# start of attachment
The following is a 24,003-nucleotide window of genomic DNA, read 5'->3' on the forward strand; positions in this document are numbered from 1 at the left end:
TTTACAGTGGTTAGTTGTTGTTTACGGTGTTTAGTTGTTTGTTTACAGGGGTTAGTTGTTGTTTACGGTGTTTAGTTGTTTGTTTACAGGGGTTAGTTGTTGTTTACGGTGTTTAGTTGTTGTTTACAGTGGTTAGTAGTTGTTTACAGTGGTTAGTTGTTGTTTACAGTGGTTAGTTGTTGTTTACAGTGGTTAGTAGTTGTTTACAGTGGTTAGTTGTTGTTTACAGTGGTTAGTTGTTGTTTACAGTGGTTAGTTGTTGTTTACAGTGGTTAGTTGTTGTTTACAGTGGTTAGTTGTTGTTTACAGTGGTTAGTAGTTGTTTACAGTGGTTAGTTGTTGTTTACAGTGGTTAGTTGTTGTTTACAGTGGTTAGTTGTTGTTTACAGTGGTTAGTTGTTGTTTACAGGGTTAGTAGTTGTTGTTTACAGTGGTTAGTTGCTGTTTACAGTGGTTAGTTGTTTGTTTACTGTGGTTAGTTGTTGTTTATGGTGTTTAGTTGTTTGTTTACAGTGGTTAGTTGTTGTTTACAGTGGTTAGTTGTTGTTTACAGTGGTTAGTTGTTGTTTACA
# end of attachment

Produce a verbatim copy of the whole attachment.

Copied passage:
The following is a 24,003-nucleotide window of genomic DNA, read 5'->3' on the forward strand; positions in this document are numbered from 1 at the left end:
TTTACAGTGGTTAGTTGTTGTTTACGGTGTTTAGTTGTTTGTTTACAGGGGTTAGTTGTTGTTTACGGTGTTTAGTTGTTTGTTTACAGGGGTTAGTTGTTGTTTACGGTGTTTAGTTGTTGTTTACAGTGGTTAGTAGTTGTTTACAGTGGTTAGTTGTTGTTTACAGTGGTTAGTTGTTGTTTACAGTGGTTAGTAGTTGTTTACAGTGGTTAGTTGTTGTTTACAGTGGTTAGTTGTTGTTTACAGTGGTTAGTTGTTGTTTACAGTGGTTAGTTGTTGTTTACAGTGGTTAGTTGTTGTTTACAGTGGTTAGTAGTTGTTTACAGTGGTTAGTTGTTGTTTACAGTGGTTAGTTGTTGTTTACAGTGGTTAGTTGTTGTTTACAGTGGTTAGTTGTTGTTTACAGGGTTAGTAGTTGTTGTTTACAGTGGTTAGTTGCTGTTTACAGTGGTTAGTTGTTTGTTTACTGTGGTTAGTTGTTGTTTATGGTGTTTAGTTGTTTGTTTACAGTGGTTAGTTGTTGTTTACAGTGGTTAGTTGTTGTTTACAGTGGTTAGTTGTTGTTTACA